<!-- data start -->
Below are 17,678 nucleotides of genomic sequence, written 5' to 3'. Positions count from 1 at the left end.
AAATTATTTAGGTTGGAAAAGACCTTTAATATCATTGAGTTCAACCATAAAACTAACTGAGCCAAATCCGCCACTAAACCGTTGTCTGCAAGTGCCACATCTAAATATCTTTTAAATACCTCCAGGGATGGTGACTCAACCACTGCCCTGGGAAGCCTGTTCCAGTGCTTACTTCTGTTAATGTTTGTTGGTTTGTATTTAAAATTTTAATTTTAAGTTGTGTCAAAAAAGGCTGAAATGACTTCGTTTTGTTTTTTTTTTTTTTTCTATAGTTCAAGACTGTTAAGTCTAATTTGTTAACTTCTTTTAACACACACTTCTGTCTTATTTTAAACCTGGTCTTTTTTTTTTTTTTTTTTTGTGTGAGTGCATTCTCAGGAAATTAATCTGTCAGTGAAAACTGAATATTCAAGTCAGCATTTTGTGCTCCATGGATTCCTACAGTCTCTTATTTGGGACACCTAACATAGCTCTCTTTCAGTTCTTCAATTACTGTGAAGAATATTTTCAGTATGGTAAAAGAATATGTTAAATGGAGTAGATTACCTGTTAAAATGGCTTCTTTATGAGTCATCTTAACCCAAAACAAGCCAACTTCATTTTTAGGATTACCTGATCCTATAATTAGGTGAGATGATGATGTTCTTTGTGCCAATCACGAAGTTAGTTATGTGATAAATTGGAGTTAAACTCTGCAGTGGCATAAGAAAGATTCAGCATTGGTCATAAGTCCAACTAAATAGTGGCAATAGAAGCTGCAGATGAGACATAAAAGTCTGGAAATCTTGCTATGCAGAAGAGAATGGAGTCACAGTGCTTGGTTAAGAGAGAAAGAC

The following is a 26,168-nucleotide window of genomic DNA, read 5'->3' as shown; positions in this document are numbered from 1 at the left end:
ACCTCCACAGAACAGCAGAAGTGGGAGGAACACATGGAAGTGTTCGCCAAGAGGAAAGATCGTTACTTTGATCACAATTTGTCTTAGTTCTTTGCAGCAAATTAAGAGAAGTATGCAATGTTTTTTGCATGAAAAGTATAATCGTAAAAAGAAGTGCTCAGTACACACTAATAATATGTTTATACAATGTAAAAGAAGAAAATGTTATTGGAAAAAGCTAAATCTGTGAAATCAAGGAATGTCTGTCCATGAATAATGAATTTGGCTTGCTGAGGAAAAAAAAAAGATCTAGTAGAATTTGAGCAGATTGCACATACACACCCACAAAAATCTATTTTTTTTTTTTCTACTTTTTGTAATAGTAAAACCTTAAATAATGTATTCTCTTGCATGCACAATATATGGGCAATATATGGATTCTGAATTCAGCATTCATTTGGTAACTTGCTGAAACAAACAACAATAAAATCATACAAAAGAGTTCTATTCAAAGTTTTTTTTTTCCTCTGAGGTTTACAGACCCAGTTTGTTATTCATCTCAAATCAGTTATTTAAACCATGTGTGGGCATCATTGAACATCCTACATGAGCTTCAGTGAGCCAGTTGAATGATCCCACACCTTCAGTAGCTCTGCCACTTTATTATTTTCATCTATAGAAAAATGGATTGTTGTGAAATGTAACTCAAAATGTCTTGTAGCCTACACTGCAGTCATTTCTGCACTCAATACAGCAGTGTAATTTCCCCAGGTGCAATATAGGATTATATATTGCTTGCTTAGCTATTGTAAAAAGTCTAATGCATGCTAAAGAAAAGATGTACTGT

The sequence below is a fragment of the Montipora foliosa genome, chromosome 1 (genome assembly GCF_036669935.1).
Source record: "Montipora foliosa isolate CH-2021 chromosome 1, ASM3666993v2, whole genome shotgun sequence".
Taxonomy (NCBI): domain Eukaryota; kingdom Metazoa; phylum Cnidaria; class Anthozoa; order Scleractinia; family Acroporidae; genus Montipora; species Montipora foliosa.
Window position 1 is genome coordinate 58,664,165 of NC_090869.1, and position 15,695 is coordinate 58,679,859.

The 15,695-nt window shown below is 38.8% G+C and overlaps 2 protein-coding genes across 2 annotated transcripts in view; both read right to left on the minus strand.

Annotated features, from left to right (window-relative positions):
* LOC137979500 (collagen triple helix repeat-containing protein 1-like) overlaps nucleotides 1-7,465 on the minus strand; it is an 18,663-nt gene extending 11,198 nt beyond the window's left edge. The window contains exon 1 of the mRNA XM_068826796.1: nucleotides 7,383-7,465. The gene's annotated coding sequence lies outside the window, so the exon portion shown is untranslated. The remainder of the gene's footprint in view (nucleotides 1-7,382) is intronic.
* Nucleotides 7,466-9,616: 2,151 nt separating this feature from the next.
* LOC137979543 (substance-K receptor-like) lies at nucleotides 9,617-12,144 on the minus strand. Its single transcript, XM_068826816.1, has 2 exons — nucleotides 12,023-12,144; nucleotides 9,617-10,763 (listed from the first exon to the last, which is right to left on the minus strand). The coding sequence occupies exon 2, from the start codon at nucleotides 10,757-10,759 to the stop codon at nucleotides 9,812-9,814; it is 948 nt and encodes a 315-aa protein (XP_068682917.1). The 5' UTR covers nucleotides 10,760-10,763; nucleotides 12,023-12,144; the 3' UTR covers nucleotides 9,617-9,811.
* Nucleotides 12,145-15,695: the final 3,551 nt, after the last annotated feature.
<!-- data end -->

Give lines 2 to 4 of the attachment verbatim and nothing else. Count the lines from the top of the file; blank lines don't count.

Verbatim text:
AAATTATTTAGGTTGGAAAAGACCTTTAATATCATTGAGTTCAACCATAAAACTAACTGAGCCAAATCCGCCACTAAACCGTTGTCTGCAAGTGCCACATCTAAATATCTTTTAAATACCTCCAGGGATGGTGACTCAACCACTGCCCTGGGAAGCCTGTTCCAGTGCTTACTTCTGTTAATGTTTGTTGGTTTGTATTTAAAATTTTAATTTTAAGTTGTGTCAAAAAAGGCTGAAATGACTTCGTTTTGTTTTTTTTTTTTTTTCTATAGTTCAAGACTGTTAAGTCTAATTTGTTAACTTCTTTTAACACACACTTCTGTCTTATTTTAAACCTGGTCTTTTTTTTTTTTTTTTTTTGTGTGAGTGCATTCTCAGGAAATTAATCTGTCAGTGAAAACTGAATATTCAAGTCAGCATTTTGTGCTCCATGGATTCCTACAGTCTCTTATTTGGGACACCTAACATAGCTCTCTTTCAGTTCTTCAATTACTGTGAAGAATATTTTCAGTATGGTAAAAGAATATGTTAAATGGAGTAGATTACCTGTTAAAATGGCTTCTTTATGAGTCATCTTAACCCAAAACAAGCCAACTTCATTTTTAGGATTACCTGATCCTATAATTAGGTGAGATGATGATGTTCTTTGTGCCAATCACGAAGTTAGTTATGTGATAAATTGGAGTTAAACTCTGCAGTGGCATAAGAAAGATTCAGCATTGGTCATAAGTCCAACTAAATAGTGGCAATAGAAGCTGCAGATGAGACATAAAAGTCTGGAAATCTTGCTATGCAGAAGAGAATGGAGTCACAGTGCTTGGTTAAGAGAGAAAGAC

The following is a 26,168-nucleotide window of genomic DNA, read 5'->3' as shown; positions in this document are numbered from 1 at the left end:
ACCTCCACAGAACAGCAGAAGTGGGAGGAACACATGGAAGTGTTCGCCAAGAGGAAAGATCGTTACTTTGATCACAATTTGTCTTAGTTCTTTGCAGCAAATTAAGAGAAGTATGCAATGTTTTTTGCATGAAAAGTATAATCGTAAAAAGAAGTGCTCAGTACACACTAATAATATGTTTATACAATGTAAAAGAAGAAAATGTTATTGGAAAAAGCTAAATCTGTGAAATCAAGGAATGTCTGTCCATGAATAATGAATTTGGCTTGCTGAGGAAAAAAAAAAGATCTAGTAGAATTTGAGCAGATTGCACATACACACCCACAAAAATCTATTTTTTTTTTTTCTACTTTTTGTAATAGTAAAACCTTAAATAATGTATTCTCTTGCATGCACAATATATGGGCAATATATGGATTCTGAATTCAGCATTCATTTGGTAACTTGCTGAAACAAACAACAATAAAATCATACAAAAGAGTTCTATTCAAAGTTTTTTTTTTCCTCTGAGGTTTACAGACCCAGTTTGTTATTCATCTCAAATCAGTTATTTAAACCATGTGTGGGCATCATTGAACATCCTACATGAGCTTCAGTGAGCCAGTTGAATGATCCCACACCTTCAGTAGCTCTGCCACTTTATTATTTTCATCTATAGAAAAATGGATTGTTGTGAAATGTAACTCAAAATGTCTTGTAGCCTACACTGCAGTCATTTCTGCACTCAATACAGCAGTGTAATTTCCCCAGGTGCAATATAGGATTATATATTGCTTGCTTAGCTATTGTAAAAAGTCTAATGCATGCTAAAGAAAAGATGTACTGT